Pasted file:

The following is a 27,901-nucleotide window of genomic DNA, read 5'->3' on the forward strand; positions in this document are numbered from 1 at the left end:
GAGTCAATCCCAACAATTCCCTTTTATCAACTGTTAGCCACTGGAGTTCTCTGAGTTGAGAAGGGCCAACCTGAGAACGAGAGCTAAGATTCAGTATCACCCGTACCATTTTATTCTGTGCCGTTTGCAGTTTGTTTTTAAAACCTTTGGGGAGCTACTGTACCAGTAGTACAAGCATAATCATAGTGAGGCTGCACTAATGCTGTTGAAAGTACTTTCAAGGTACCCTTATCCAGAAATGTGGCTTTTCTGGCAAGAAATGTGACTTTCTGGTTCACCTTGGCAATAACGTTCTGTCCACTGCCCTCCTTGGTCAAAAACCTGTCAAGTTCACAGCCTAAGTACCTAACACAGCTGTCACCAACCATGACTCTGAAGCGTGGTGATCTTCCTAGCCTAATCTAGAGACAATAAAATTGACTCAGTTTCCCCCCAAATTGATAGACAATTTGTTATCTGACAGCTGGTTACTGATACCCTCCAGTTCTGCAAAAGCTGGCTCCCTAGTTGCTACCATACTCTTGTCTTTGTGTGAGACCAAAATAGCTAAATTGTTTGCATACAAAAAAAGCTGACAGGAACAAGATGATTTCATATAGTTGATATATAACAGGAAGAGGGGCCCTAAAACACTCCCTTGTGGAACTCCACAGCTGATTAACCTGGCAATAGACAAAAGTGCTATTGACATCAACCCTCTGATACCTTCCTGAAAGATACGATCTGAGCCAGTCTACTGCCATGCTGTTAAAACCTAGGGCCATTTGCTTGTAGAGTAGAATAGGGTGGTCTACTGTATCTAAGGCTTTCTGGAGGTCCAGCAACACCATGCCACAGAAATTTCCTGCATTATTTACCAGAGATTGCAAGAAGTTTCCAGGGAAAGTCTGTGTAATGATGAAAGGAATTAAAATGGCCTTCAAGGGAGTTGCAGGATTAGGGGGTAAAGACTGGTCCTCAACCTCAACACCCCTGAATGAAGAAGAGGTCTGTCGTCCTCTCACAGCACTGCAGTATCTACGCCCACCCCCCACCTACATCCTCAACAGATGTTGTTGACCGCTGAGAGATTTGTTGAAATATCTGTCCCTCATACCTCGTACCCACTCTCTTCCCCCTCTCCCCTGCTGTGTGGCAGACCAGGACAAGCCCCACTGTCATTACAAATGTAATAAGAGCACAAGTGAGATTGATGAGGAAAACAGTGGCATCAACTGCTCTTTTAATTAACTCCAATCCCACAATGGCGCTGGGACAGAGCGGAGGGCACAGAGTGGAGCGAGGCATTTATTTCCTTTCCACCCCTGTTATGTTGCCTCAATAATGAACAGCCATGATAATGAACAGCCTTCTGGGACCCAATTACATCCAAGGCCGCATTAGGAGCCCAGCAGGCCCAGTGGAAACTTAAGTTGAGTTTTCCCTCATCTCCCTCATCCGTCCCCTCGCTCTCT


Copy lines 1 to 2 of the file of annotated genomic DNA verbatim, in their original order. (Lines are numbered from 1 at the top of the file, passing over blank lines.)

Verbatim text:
The following is a 27,901-nucleotide window of genomic DNA, read 5'->3' on the forward strand; positions in this document are numbered from 1 at the left end:
GAGTCAATCCCAACAATTCCCTTTTATCAACTGTTAGCCACTGGAGTTCTCTGAGTTGAGAAGGGCCAACCTGAGAACGAGAGCTAAGATTCAGTATCACCCGTACCATTTTATTCTGTGCCGTTTGCAGTTTGTTTTTAAAACCTTTGGGGAGCTACTGTACCAGTAGTACAAGCATAATCATAGTGAGGCTGCACTAATGCTGTTGAAAGTACTTTCAAGGTACCCTTATCCAGAAATGTGGCTTTTCTGGCAAGAAATGTGACTTTCTGGTTCACCTTGGCAATAACGTTCTGTCCACTGCCCTCCTTGGTCAAAAACCTGTCAAGTTCACAGCCTAAGTACCTAACACAGCTGTCACCAACCATGACTCTGAAGCGTGGTGATCTTCCTAGCCTAATCTAGAGACAATAAAATTGACTCAGTTTCCCCCCAAATTGATAGACAATTTGTTATCTGACAGCTGGTTACTGATACCCTCCAGTTCTGCAAAAGCTGGCTCCCTAGTTGCTACCATACTCTTGTCTTTGTGTGAGACCAAAATAGCTAAATTGTTTGCATACAAAAAAAGCTGACAGGAACAAGATGATTTCATATAGTTGATATATAACAGGAAGAGGGGCCCTAAAACACTCCCTTGTGGAACTCCACAGCTGATTAACCTGGCAATAGACAAAAGTGCTATTGACATCAACCCTCTGATACCTTCCTGAAAGATACGATCTGAGCCAGTCTACTGCCATGCTGTTAAAACCTAGGGCCATTTGCTTGTAGAGTAGAATAGGGTGGTCTACTGTATCTAAGGCTTTCTGGAGGTCCAGCAACACCATGCCACAGAAATTTCCTGCATTATTTACCAGAGATTGCAAGAAGTTTCCAGGGAAAGTCTGTGTAATGATGAAAGGAATTAAAATGGCCTTCAAGGGAGTTGCAGGATTAGGGGGTAAAGACTGGTCCTCAACCTCAACACCCCTGAATGAAGAAGAGGTCTGTCGTCCTCTCACAGCACTGCAGTATCTACGCCCACCCCCCACCTACATCCTCAACAGATGTTGTTGACCGCTGAGAGATTTGTTGAAATATCTGTCCCTCATACCTCGTACCCACTCTCTTCCCCCTCTCCCCTGCTGTGTGGCAGACCAGGACAAGCCCCACTGTCATTACAAATGTAATAAGAGCACAAGTGAGATTGATGAGGAAAACAGTGGCATCAACTGCTCTTTTAATTAACTCCAATCCCACAATGGCGCTGGGACAGAGCGGAGGGCACAGAGTGGAGCGAGGCATTTATTTCCTTTCCACCCCTGTTATGTTGCCTCAATAATGAACAGCCATGATAATGAACAGCCTTCTGGGACCCAATTACATCCAAGGCCGCATTAGGAGCCCAGCAGGCCCAGTGGAAACTTAAGTTGAGTTTTCCCTCATCTCCCTCATCCGTCCCCTCGCTCTCT